Experienced 3PL Company on the East Coast

Are you looking for a skilled and conveniently located 3PL company to handle all your distribution needs? Look no further than Cannon Hill Logistics! We provide a variety of services to help your company grow and thrive. We have been helping businesses near Frederick, Maryland, get products to half the US population within 3 days. Contact us today for more information!  

3 Tips for Designing Your Distribution Network

Man working on computer

As the world slowly recovers from the COVID-19 pandemic, many businesses are having to adjust to the new normal. 

Online orders are higher than ever, and experts predict this trend to continue. Other unpredictable factors, such as natural disasters and political unrest, have forced business owners to rethink their distribution strategies. 

Here are a few things to keep in mind when designing your distribution network: 

Optimizing Profits Requires a Delicate Balance

The goal of any distribution network is to optimize profits. To achieve this, you need to find the delicate balance between minimizing costs and maximizing customer service. 

Customers expect their products to be delivered swiftly and safely. They also expect variety and availability in their options, and a process to return items they are unhappy with. These demands may require you to increase the amount of distribution facilities. Happy customers, after all, make for increased revenue. 

On the other hand, too many facilities dramatically increases the cost of labor, inventory, transfer freight, and building upkeep. In order to optimize profits, a careful balance between the multiple goals of the business must be met. 

Visualizing all these different factors can be difficult, if not impossible, which brings us to the next tip…

Use the Right Tools

It is imperative that you use the right software in order to conceptualize all the numbers that make up a distribution network. In addition to digital spreadsheets, you might also want to consider:

  • Mapping software
  • Mileage calculators
  • Supply chain simulation software

Using these programs, you should come up with a few different models. First, your baseline model, also known as the “do nothing” scenario. This is your visualization of the current distribution model, which can be used to highlight the areas needing the most change. 

Other models should include all the different scenarios that may possibly enhance your distribution network. This will help you discover the optimal balance between the needs of your customers and the profits of the business.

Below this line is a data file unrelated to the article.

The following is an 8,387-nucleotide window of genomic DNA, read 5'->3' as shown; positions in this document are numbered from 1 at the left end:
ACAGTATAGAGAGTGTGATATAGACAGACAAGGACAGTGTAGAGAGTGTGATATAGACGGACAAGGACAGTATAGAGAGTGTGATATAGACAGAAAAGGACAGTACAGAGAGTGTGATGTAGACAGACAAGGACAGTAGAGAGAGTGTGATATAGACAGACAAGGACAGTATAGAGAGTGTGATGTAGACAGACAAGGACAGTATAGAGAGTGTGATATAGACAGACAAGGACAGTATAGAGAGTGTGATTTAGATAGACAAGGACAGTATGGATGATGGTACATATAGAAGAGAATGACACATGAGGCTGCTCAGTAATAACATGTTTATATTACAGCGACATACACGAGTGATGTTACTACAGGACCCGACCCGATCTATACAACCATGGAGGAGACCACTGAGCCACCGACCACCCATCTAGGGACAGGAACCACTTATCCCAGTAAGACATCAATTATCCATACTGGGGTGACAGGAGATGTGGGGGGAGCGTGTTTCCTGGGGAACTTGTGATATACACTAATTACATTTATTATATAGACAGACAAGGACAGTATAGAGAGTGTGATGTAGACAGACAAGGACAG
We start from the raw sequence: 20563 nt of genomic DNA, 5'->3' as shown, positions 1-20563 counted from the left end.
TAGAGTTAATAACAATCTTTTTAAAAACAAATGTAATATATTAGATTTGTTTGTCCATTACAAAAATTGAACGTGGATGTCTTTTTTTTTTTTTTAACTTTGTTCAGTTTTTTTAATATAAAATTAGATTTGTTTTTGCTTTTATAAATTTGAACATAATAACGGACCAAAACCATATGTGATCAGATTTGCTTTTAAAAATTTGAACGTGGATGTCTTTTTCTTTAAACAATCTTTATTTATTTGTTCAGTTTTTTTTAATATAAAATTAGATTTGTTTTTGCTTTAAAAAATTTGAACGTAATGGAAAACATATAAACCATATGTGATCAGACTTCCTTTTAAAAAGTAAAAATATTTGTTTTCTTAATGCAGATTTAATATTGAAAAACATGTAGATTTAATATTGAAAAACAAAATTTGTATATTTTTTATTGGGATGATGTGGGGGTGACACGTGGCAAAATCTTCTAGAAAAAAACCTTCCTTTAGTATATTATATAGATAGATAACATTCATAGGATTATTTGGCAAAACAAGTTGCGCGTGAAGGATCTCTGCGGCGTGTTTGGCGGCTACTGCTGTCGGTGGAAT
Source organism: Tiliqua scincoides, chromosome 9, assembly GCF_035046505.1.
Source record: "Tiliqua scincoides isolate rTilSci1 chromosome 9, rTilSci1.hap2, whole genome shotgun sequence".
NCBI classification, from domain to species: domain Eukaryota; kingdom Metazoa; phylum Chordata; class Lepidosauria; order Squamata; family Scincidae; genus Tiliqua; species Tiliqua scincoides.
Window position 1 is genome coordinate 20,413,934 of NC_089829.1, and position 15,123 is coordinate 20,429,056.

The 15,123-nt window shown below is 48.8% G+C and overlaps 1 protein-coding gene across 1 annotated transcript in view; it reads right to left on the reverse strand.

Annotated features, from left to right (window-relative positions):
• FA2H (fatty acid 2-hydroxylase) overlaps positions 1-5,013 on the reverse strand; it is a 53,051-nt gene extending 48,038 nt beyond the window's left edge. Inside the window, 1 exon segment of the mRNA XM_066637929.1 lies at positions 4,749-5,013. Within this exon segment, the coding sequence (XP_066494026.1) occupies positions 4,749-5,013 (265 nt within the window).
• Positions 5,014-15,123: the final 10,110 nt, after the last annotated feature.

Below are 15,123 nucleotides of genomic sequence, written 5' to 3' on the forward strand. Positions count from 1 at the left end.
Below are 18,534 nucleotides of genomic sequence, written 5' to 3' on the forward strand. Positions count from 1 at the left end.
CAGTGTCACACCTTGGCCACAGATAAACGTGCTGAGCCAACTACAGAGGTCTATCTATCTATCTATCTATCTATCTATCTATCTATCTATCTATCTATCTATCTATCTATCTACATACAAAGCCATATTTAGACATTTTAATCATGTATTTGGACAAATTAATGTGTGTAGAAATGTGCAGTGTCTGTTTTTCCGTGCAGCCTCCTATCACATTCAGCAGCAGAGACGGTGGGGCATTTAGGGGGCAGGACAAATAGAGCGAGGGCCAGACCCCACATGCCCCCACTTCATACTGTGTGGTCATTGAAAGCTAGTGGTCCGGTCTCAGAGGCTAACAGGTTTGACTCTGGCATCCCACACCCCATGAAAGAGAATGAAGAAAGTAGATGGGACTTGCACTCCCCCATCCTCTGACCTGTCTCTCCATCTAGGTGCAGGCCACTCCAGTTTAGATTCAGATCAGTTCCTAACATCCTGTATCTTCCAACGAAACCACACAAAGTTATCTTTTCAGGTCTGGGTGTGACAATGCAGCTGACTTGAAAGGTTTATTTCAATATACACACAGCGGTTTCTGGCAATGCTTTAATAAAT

Consider Multiple Perspectives

Designing a distribution network is hardly a one-person job. With all the factors that go into effective sales strategies, it’s a good idea to include all areas of management in your analysis. 

In addition to the owner or head of the company, you should seek perspectives from stockholders and managers in departments such as sourcing, product development, merchandising, and sales. Making sure every facet in the company is optimized and benefits from the distribution design is crucial for a successful business. 

This will also help to spot issues in the network that may go unnoticed in a traditional business model, such as government incentives and availability of labor in the area of the proposed distribution site.

It will also encourage you to think about the future goals of the company and future trends in the industry. Your distribution plan may work for the state of the world and business right now, but what about in a few years down the line? 

Considering room for growth now can save you a lot of time and hassle when the potential for expansion becomes a reality. 

East Coast Fulfillment Company

If you’re looking for a third-party logistics (3PL) company for your expanding business, look no further than Cannon Hill Logistics! We can help with all your warehousing, storage, and shipping needs so you can focus on the tasks more important to you. Conveniently located and backed by years of experience, we are the perfect choice for your small business. Call us today for a quote!

4 Strategies to Make Your Supply Chain More Resilient

A whole host of factors in recent years have caused many businesses to see serious disruptions to their supply chains. The COVID-19 pandemic, Brexit, and increasing frequency and severity of natural disasters have made it a nightmare for some companies to get their raw materials and products from one place to another.

To help weather these storms, many companies are reevaluating the resiliency of their supply chains.

A resilient supply chain is one that is able to rapidly respond to challenges, keeping the flow of products and materials as uninterrupted as possible even in the face of difficulties.

If you’re seeking to make your business’ supply chain more resilient, here are 4 strategies you can employ:

Inventory & Capacity Buffers

The best and easiest way to insulate your business’ production chain from a slowdown in the receipt of raw materials or products is to maintain a buffer in either – or both – your inventory or your production capacity.

This could mean keeping additional stock of key products or materials on hand at all times, or maintaining additional production facilities that can be turned on or off at will.